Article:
5. The use of a pointer array to character strings results in saving of data storage space in memory.

 

 

DECLARING POINTERS

 

Like all variables, a pointer variable should also be declared. The syntax is :

                                    data_type *ptr_variable ;

Where data_type is the type of the pointer variable (ptr_variable) which may of any valid type. * is called as the indirection operator also referred to as the  de-referencing operator, which states that the variable is not an ordinary variable but a pointer variable. The ptr_variable is the name of the pointer variable. The rules for naming pointer variables are same as ordinary variables.

For example :

int *ptr ;

Will declare the variable ptr as a pointer variable that points to an integer data type.

INITIALIZING POINTERS

It is always good practice to initialize pointers as soon as it is declared. Since a pointer is just an address, if it is not initialized, it may randomly point to some location in memory. The ampersand (&) symbol, also called address operator, is applied to a variable to refer the address of that variable. Initializing pointers can be made to point to a variable using an assignment statement. The syntax is :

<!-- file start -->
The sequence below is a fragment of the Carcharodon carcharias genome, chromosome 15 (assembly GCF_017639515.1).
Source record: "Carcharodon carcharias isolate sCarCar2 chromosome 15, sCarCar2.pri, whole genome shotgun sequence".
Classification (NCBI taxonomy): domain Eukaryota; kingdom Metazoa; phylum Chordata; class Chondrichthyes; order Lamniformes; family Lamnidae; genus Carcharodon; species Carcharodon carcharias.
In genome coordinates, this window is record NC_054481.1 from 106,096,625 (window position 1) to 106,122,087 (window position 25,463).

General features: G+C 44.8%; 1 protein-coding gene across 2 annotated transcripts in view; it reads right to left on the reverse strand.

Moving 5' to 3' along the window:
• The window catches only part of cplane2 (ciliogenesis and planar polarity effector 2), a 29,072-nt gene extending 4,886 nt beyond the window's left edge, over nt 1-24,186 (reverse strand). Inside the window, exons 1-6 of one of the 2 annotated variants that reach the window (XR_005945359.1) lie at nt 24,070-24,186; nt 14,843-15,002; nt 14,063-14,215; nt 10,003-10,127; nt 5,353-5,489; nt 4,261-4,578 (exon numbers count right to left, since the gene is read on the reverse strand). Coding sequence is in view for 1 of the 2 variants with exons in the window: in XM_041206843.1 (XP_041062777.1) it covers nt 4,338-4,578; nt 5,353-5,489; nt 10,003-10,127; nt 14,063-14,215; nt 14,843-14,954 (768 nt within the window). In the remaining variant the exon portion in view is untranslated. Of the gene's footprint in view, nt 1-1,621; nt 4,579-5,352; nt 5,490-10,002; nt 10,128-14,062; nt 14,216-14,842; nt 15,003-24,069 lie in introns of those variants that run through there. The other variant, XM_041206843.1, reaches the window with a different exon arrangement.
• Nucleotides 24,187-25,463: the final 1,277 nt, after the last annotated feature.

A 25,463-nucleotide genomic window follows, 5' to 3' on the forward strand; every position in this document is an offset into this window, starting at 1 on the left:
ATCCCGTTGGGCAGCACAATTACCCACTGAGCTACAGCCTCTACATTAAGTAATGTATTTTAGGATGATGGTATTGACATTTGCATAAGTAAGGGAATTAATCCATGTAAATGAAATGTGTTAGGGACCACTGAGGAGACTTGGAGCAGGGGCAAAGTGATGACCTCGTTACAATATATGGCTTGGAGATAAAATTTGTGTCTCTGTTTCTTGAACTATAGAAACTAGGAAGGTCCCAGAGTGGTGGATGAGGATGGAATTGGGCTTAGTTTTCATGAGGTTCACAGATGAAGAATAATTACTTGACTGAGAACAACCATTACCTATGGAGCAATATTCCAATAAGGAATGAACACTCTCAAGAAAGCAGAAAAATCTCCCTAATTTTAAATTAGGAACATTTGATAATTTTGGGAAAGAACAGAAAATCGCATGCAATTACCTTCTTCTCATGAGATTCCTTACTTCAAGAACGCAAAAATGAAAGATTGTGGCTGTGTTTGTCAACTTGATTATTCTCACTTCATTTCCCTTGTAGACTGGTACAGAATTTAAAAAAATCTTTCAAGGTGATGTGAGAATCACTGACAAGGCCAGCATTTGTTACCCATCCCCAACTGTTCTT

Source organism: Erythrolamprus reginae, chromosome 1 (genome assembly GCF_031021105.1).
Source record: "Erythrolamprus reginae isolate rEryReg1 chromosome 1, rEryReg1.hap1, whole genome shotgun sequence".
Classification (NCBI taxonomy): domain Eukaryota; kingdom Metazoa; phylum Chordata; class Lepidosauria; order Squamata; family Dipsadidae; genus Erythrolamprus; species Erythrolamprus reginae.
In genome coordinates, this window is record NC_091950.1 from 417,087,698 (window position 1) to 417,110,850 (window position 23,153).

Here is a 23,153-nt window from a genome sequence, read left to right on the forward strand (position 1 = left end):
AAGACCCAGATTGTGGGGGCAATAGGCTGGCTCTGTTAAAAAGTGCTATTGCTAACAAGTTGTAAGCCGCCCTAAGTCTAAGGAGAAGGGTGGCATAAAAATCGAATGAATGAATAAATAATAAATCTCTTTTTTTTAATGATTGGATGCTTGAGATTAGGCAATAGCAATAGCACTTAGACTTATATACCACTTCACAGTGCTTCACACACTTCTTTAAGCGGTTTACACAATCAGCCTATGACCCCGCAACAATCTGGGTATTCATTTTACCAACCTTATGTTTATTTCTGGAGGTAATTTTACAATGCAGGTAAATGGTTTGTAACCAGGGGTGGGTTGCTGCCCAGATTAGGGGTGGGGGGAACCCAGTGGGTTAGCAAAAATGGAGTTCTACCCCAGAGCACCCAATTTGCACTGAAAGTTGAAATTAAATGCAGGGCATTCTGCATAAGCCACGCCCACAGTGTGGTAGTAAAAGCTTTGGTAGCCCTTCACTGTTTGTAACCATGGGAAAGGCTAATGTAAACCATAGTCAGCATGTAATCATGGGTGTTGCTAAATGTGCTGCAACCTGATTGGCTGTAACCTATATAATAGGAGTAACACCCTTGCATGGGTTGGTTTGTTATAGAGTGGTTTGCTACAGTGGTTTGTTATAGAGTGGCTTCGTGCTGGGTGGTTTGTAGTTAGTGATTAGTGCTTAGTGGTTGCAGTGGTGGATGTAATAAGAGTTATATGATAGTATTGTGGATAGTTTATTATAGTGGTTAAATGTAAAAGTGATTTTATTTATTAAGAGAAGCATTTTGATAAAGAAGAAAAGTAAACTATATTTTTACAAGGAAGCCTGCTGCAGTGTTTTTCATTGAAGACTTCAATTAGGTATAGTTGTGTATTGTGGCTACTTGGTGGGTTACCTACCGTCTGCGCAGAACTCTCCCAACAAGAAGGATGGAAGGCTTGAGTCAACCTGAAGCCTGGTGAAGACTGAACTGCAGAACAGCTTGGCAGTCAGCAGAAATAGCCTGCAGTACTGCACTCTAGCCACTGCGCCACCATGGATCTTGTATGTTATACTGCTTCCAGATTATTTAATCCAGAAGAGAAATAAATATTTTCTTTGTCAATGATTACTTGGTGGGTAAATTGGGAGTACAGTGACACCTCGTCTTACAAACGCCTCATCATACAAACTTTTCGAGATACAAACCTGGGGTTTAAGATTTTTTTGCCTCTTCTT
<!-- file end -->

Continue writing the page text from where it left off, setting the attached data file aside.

ptr_variable = &variable ;

Here, the address of the variable is assigned to ptr_variable as its value. For example :

ptr = &price ;

Will cause ptr to point to price i.e., ptr now contain the address of price. A pointer variable can be initialized in its declaration itself. For example :

int price, *ptr = &price ;

Is also valid.